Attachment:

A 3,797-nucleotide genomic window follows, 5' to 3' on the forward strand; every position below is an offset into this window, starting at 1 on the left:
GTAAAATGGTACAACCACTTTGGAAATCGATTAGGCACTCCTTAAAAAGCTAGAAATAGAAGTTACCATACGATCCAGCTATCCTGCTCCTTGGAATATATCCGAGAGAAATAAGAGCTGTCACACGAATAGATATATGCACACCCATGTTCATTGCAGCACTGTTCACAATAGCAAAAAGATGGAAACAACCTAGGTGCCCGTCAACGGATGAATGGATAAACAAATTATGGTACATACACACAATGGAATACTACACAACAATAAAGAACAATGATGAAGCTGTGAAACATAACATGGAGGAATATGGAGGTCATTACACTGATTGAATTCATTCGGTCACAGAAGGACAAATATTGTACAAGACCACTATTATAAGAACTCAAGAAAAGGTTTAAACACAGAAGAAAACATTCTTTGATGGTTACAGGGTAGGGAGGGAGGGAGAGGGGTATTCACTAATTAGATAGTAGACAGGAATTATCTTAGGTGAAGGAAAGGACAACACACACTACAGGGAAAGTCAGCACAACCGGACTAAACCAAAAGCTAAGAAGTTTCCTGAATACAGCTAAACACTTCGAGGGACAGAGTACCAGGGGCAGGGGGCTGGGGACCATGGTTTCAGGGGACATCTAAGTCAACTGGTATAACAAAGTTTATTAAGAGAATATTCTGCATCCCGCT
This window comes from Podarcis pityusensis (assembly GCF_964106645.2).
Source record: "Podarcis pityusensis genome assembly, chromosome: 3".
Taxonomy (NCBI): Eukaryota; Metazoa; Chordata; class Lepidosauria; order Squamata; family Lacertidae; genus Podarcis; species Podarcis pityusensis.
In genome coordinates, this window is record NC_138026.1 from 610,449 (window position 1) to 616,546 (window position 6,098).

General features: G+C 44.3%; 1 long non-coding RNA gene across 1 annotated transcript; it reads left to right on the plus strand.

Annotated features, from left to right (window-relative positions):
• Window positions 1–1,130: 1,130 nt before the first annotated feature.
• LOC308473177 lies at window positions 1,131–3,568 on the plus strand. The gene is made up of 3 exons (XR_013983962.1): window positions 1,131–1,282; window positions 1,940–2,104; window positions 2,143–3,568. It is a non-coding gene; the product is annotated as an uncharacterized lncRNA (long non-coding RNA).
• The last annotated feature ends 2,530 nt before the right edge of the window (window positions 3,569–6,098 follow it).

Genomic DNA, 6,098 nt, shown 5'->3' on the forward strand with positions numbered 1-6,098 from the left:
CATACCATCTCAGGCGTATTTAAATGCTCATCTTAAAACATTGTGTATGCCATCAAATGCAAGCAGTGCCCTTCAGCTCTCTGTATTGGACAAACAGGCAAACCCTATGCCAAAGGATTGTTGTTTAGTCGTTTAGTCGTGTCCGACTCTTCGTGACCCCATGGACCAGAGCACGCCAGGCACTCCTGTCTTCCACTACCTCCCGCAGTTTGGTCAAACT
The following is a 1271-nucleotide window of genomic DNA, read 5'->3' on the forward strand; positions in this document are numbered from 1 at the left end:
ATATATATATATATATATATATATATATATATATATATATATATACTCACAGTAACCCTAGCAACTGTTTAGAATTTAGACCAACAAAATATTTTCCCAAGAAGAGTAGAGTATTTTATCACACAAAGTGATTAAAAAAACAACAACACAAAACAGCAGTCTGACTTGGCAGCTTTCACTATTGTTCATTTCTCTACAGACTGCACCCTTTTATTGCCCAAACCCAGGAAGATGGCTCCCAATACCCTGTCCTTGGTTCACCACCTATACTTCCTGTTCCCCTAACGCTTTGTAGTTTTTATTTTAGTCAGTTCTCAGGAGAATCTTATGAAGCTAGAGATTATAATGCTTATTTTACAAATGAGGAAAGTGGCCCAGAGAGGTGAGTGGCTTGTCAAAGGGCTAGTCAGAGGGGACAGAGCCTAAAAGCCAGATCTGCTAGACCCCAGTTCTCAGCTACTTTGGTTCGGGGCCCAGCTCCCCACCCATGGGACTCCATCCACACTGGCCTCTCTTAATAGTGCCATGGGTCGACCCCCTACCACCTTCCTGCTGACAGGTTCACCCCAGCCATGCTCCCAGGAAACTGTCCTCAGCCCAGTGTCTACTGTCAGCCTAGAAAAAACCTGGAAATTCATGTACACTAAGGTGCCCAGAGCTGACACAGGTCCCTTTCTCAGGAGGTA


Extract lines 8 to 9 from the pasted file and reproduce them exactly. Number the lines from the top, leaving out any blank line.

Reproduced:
Annotated features, from left to right (window-relative positions):
• Window positions 1–1,130: 1,130 nt before the first annotated feature.